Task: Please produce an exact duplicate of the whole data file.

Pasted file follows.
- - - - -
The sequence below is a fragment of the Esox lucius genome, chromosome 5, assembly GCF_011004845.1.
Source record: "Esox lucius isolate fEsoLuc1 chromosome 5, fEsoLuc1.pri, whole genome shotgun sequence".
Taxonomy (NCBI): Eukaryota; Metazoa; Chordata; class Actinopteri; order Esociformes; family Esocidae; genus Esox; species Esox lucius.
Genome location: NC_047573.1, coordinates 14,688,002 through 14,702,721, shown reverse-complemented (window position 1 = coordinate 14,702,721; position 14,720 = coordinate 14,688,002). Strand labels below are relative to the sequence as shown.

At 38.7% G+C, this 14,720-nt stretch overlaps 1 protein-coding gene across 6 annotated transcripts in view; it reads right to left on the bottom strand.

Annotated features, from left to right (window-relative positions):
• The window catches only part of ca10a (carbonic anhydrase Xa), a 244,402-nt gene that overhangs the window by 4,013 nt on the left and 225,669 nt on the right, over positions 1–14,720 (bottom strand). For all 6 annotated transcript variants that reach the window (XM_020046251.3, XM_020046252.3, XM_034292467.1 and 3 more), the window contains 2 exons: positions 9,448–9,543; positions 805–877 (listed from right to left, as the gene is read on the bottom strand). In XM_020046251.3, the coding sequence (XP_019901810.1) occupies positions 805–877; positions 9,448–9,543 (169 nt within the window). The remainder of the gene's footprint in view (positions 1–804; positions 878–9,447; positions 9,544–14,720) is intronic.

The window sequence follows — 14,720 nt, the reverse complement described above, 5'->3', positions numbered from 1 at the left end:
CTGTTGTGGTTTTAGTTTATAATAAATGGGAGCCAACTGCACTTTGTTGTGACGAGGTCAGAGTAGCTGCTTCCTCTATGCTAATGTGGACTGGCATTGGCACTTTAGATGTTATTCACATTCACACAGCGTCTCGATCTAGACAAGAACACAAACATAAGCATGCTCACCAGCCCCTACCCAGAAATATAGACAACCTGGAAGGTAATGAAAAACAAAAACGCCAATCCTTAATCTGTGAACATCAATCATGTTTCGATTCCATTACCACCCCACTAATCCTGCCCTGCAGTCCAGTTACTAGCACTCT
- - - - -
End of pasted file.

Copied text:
The sequence below is a fragment of the Esox lucius genome, chromosome 5, assembly GCF_011004845.1.
Source record: "Esox lucius isolate fEsoLuc1 chromosome 5, fEsoLuc1.pri, whole genome shotgun sequence".
Taxonomy (NCBI): Eukaryota; Metazoa; Chordata; class Actinopteri; order Esociformes; family Esocidae; genus Esox; species Esox lucius.
Genome location: NC_047573.1, coordinates 14,688,002 through 14,702,721, shown reverse-complemented (window position 1 = coordinate 14,702,721; position 14,720 = coordinate 14,688,002). Strand labels below are relative to the sequence as shown.

At 38.7% G+C, this 14,720-nt stretch overlaps 1 protein-coding gene across 6 annotated transcripts in view; it reads right to left on the bottom strand.

Annotated features, from left to right (window-relative positions):
• The window catches only part of ca10a (carbonic anhydrase Xa), a 244,402-nt gene that overhangs the window by 4,013 nt on the left and 225,669 nt on the right, over positions 1–14,720 (bottom strand). For all 6 annotated transcript variants that reach the window (XM_020046251.3, XM_020046252.3, XM_034292467.1 and 3 more), the window contains 2 exons: positions 9,448–9,543; positions 805–877 (listed from right to left, as the gene is read on the bottom strand). In XM_020046251.3, the coding sequence (XP_019901810.1) occupies positions 805–877; positions 9,448–9,543 (169 nt within the window). The remainder of the gene's footprint in view (positions 1–804; positions 878–9,447; positions 9,544–14,720) is intronic.

The window sequence follows — 14,720 nt, the reverse complement described above, 5'->3', positions numbered from 1 at the left end:
CTGTTGTGGTTTTAGTTTATAATAAATGGGAGCCAACTGCACTTTGTTGTGACGAGGTCAGAGTAGCTGCTTCCTCTATGCTAATGTGGACTGGCATTGGCACTTTAGATGTTATTCACATTCACACAGCGTCTCGATCTAGACAAGAACACAAACATAAGCATGCTCACCAGCCCCTACCCAGAAATATAGACAACCTGGAAGGTAATGAAAAACAAAAACGCCAATCCTTAATCTGTGAACATCAATCATGTTTCGATTCCATTACCACCCCACTAATCCTGCCCTGCAGTCCAGTTACTAGCACTCT